You may have heard about rare earth materials and wanted to invest in them by purchasing a stock. Investors can do this by buying the shares of mining company MP Materials (NYSE:MP). MP stock is highly liquid and has a reasonable valuation.
Rare earth materials are, I believe, an underappreciated class of commodities. As we’ll see, there are some highly significant uses for these materials.
Moreover, there’s tension between the U.S. and another world superpower, which could increase demand for MP’s rare earth minerals.
The best strategy, then, could be to take an early position in MP Materials before the crowds catch onto its substantial potential.
A Closer Look at MP Stock
Let’s rewind a bit now. The public debut of MP stock took place on Nov. 18, 2020. The shares became available to the public through a special purpose acquisition company (SPAC) deal rather than via a traditional initial public offering (IPO).
The shares traded in the $15 area on their first day of public trading. The stock was an immediate hit with investors and even rocketed up to $39 and change on Dec. 22.
But that’s not even the end of the story. Amazingly, the buyers bid the MP stock price up to a 52-week high of $51.77 on March 2, 2021.
In hindsight, that rally was probably a case of “too far, too fast.” Therefore, a retracement by the stock was almost inevitable.
Earlier this afternoon, MP stock was trading at just under $32, which is quite far from its peak price.
Long-term investors should be patient and expect the share price to rise slowly but steadily as the year progresses.
A Major Imbalance
On May 4, it was announced that America’s trade deficit with China had increased by 22% just during the month of March.
That brought the trade imbalance with China to a whopping $36.9 billion. Most Americans would probably find this to be unacceptable, if they were aware of it.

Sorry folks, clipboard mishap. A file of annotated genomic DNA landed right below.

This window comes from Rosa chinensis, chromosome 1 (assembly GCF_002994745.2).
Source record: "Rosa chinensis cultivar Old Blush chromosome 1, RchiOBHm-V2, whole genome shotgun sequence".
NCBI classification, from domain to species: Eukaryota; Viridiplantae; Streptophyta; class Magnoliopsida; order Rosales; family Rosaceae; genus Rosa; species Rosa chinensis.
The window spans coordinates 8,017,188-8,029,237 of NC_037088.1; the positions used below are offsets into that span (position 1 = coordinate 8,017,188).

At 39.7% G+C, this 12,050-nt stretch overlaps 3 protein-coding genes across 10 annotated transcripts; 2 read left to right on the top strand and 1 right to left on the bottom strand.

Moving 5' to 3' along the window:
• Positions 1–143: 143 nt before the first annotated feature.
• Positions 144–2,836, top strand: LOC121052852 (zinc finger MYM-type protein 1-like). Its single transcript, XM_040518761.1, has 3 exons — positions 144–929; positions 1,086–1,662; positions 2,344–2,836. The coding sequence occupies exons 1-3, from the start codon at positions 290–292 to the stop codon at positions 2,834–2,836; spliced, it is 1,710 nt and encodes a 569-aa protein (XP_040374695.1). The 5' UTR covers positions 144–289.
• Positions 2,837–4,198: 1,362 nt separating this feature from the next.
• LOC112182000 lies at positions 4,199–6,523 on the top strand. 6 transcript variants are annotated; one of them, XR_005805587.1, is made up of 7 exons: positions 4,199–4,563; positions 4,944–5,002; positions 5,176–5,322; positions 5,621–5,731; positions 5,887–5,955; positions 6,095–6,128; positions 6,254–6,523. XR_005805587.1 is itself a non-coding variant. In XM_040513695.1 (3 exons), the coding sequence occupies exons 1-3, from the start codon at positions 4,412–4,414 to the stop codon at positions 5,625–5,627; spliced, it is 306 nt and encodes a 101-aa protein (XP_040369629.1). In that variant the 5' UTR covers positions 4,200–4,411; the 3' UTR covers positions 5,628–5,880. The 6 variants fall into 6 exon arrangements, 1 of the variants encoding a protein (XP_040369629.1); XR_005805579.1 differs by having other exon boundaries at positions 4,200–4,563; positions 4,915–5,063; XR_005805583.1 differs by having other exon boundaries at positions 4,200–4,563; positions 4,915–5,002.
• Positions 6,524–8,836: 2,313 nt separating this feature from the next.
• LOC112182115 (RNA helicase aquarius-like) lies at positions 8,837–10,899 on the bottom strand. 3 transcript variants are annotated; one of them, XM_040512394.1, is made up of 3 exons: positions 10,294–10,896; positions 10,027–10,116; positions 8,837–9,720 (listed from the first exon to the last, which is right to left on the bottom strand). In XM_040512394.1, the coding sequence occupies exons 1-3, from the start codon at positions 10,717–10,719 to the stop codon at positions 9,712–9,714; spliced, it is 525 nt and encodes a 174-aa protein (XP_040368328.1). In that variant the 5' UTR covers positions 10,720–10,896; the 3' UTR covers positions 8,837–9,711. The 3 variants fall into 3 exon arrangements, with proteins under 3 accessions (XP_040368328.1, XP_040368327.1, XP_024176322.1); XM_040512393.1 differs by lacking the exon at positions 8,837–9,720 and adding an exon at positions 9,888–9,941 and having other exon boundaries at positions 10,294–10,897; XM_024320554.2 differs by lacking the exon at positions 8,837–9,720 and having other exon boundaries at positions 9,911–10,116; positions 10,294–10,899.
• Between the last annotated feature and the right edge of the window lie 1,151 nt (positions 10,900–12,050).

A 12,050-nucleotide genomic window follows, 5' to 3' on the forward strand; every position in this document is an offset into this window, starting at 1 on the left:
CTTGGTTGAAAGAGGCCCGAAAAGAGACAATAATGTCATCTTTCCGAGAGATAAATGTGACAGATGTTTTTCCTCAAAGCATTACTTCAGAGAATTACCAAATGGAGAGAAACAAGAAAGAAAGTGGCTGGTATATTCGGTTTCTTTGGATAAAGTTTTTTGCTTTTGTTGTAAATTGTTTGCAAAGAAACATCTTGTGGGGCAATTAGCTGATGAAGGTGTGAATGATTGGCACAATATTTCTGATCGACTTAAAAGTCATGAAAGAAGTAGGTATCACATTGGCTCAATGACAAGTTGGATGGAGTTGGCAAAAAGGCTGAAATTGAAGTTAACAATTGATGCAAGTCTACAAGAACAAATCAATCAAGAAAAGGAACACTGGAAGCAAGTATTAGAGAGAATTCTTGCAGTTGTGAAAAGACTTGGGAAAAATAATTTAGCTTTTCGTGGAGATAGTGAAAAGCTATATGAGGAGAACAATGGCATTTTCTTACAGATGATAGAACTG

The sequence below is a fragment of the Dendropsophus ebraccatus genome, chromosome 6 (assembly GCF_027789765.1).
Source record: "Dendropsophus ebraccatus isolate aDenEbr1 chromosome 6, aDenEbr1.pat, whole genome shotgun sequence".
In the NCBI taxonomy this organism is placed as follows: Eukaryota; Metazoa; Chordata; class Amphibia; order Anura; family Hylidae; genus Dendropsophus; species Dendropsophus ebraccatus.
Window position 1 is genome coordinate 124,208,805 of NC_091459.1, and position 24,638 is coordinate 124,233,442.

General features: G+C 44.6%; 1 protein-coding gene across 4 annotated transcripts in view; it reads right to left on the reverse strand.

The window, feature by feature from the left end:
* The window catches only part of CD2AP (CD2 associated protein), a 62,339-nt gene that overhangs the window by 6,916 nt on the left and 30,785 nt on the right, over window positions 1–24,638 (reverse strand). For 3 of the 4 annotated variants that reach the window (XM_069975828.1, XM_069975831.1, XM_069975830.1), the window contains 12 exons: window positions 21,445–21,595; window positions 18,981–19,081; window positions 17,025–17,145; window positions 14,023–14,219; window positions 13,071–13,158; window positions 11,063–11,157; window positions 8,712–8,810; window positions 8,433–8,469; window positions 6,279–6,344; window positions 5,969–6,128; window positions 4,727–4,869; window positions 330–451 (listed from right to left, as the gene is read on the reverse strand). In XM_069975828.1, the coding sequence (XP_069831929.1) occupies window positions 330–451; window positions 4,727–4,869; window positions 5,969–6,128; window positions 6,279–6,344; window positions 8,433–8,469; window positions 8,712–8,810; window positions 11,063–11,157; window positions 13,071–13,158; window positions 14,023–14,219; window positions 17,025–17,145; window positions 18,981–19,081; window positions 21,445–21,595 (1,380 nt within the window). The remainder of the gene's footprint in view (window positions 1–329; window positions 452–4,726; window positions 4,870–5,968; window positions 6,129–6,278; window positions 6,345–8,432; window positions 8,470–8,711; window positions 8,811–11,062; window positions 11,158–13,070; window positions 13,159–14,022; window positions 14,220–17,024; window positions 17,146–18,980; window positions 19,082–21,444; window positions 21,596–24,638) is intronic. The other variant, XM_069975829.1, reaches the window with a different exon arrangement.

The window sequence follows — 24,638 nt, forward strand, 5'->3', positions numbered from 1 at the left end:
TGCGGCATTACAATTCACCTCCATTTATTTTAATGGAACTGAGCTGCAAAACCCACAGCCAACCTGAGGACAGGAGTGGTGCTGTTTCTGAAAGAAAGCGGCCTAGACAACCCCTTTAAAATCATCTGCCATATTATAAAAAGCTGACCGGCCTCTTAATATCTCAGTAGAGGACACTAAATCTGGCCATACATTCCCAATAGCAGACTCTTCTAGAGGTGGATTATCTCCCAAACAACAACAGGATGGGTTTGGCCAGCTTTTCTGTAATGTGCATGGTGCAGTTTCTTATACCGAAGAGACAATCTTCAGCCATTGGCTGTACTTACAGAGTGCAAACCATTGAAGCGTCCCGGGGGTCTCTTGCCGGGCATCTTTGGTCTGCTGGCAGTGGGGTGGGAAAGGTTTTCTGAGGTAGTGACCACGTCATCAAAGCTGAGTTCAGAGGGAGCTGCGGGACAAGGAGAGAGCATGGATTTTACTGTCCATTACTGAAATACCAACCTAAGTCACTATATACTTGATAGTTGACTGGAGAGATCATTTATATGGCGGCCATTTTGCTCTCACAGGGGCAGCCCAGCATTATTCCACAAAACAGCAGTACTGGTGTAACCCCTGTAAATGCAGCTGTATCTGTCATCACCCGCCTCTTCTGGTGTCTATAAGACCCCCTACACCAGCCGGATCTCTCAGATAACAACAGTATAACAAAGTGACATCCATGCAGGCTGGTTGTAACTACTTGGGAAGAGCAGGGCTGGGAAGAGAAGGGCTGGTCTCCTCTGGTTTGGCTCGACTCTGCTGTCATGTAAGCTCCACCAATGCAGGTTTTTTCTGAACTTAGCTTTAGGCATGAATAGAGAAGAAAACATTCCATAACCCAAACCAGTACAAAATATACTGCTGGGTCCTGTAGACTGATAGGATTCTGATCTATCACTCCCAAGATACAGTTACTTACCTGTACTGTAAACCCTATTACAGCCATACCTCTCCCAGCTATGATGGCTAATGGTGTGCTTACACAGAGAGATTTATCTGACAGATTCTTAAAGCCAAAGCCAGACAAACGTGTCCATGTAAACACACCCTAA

And without a doubt, the U.S. government is keenly aware of the lopsided trade dynamic between the two nations. America’s importation of rare earth materials from China contributes to the shortfall.
A recent article on a widely read financial website declared that China is holding rare earths hostage.
Here are some fast facts, just to give you a primer on these essential but misunderstood minerals:
- There are 17 rare earth metals
- You’ve probably never heard of any of them (do yttrium and lanthanum ring a bell?)
- They’re frequently used in high-tech products, for both civilian and military applications
- China has actually threatened to use rare earth materials as a means of fighting its trade war with the U.S.
Reducing America’s Reliance
Furthermore, China has demonstrated that it’s not afraid to hold these materials hostage.
Case in point: in 2010, China’s export quota on rare earth materials was 31,310 metric tons; however, the country slashed that quota to 14,446 metric tons in 2011.
Activist Saket Gokhale recently tweeted, “About 95% of rare earth minerals are exported by China.” I can’t confirm that this is true, but one thing I do know is that there’s a vast addressable market in rare earth materials.
Indeed, the global rare earth elements market, according to Grand View Research, is projected to reach $5.62 billion 2025.
And as I learned from InvestorPlace contributor Sarah Smith (with assistance from Chris MacDonald), MP Materials is a major player in this lucrative market:
“MP Materials currently produces a concentrate that contains 15% of the annual rare earth element consumption. By 2022, it will be separately producing neodymium and praseodymium.”
The Bottom Line
It’s probably a safe bet that trade tensions between China and the U.S. won’t be resolved anytime soon.
Is China weaponizing rare earth minerals in the ongoing trade war between the two nations? I’ll let you decide for yourself.
But investors should realize the importance of these materials for today’s tech products – and MP Materials’ prominent position as a change agent in this market.
On the date of publication, David Moadel did not have (either directly or indirectly) any positions in the securities mentioned in this article.